Institute for War and Peace Reporting | Giving Voice, Driving Change
A Trip Through Aleppo's "Crossing of Death"
At the crossing point in Aleppo. (Photo: Mujahed Abu al-Joud)
“Attention!” the soldier calls to the rest of his unit, positioned behind their rifles and barricades. “Attention! Hold sniper fire, civilians crossing!”
At a bus terminal known to residents as the Aleppo Crossing of Death, people are about to go from rebel-held territory to the regime-controlled part of Aleppo, The route is a lifeline for medical emergencies and people with chronic illnesses who need regular treatment that they cannot get in rebel-held areas.
Over a six-month period, a Red Crescent team has managed to get 250 people across the lines so that they can receive the specialist hospital treatment they need.
The journey once took no more than five minutes, but now it takes over two hours due to the obstacles, checkpoints and security measures that must be navigated.
Time is no longer about geography and distance; it is subject to the whims of authority.
The crossings began in July 2014 after the Syrian Red Crescent proposed helping people with chronic illnesses to go through the bus terminal to receive treatment on the government side.
Dozens of people now make the crossing every week under the supervision of the Red Crescent team. Around 40 crossed in the first seven days of February 2015, the highest weekly number so far.
The logistical arrangements were complex, and included a deal to bring medicines and vaccines into rebel-held areas. A ceasefire was agreed for whenever the Red Crescent team went through the crossing, although it has been breached countless times, especially when medicines and vaccines are being transported.
Pharmaceuticals often come from the International Committee of the Red Cross or from the United Nations. The Red Crescent supervises transit through the terminal and then distributes them to hospitals in Aleppo.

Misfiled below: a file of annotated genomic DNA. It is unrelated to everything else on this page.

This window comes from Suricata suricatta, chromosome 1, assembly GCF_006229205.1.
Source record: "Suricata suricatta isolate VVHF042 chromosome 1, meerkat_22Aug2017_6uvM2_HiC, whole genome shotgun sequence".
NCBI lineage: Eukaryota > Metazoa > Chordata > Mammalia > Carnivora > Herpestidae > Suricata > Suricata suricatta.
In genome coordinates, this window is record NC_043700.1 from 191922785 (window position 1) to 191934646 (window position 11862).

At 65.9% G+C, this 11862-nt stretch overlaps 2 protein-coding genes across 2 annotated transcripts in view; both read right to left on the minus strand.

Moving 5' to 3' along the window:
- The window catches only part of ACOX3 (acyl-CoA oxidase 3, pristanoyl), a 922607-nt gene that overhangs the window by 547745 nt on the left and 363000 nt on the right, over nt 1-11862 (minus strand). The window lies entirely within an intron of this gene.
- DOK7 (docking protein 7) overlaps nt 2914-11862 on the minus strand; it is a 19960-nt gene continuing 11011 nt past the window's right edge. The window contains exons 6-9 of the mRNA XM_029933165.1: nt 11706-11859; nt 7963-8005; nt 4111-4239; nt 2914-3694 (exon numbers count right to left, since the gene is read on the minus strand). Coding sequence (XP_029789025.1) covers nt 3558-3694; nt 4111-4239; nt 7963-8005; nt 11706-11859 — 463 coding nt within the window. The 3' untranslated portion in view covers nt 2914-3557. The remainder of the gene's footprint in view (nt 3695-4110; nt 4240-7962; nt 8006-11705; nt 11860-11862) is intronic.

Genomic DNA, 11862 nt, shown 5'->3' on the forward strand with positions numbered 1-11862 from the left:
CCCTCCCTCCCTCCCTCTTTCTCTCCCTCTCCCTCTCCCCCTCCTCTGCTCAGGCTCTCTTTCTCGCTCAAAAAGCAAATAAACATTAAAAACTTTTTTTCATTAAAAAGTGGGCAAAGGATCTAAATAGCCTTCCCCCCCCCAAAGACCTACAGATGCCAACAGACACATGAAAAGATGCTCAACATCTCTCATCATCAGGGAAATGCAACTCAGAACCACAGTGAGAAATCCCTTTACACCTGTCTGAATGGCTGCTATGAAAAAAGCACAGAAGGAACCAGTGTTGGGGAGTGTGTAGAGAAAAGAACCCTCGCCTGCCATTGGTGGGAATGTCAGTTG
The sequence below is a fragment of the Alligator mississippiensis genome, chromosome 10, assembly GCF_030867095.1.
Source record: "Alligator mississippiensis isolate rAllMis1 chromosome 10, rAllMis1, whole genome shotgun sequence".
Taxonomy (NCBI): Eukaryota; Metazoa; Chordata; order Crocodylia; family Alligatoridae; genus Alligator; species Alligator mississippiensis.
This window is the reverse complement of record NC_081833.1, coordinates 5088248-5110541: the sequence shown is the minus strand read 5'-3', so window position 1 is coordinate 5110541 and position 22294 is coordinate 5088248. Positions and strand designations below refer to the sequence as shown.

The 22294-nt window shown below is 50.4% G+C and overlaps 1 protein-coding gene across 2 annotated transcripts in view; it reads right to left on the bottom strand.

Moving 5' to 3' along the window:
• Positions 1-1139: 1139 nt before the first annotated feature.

If the supplies are to be distributed in the countryside around Aleppo, then the Red Crescent must escort them on the journey along the Damascus-Aleppo highway.
A spokesperson for the Red Crescent explained how the scheduling worked.
“Facilitated crossings usually take place twice a week, on Sundays and Wednesdays. In the beginning we had only a few, but they’ve gradually increased so that they sometimes reach 30 in a single day.”
The Ahrar al-Sham faction which controls the rebel side of the terminal crossing consistently allows the Red Crescent team to pass.
Yasser Flis, an Ahrar al-Sham fighter in charge of the crossing, explained, “It’s a long journey, and often very difficult for those with serious illnesses. There are no facilities or treatments for those suffering from cancer, kidney disease or other illnesses of that sort…. That’s why we decided to allow such cases to pass through the terminal crossing.”
Flis explained that the decision was taken in consultation with all the rebel factions on the front line.
Doctors on the Red Crescent team establish whether each case is genuine. One of them, who asked to remain anonymous, said, “Most of the cases we see are those with tumours, mainly cancers, and then there are those who require cardiac catheterisation or MRI brain scans.”
The medical team also examines patients to see whether they are fit to travel, and permission to travel must also be given by the security services on either side. Dozens of people have been denied security permission to cross, even though they are in critical condition.
Abu Muhammad, 50, needs surgery to fix the botched amputation of his leg, after a car accident in the Tariq al-Bab neighbourhood. He has been given both medical and security clearance, so he is ready to cross over.
However, a 15-year-old boy was not given security clearance to cross for a badly-needed brain scan.
The Red Crescent team is working on opening the crossing further, even if it is just for a few hours a week. If it is successful, it will be a major achievement.
This story was produced by the Damascus Bureau, IWPR’s news platform for Syrian journalists.
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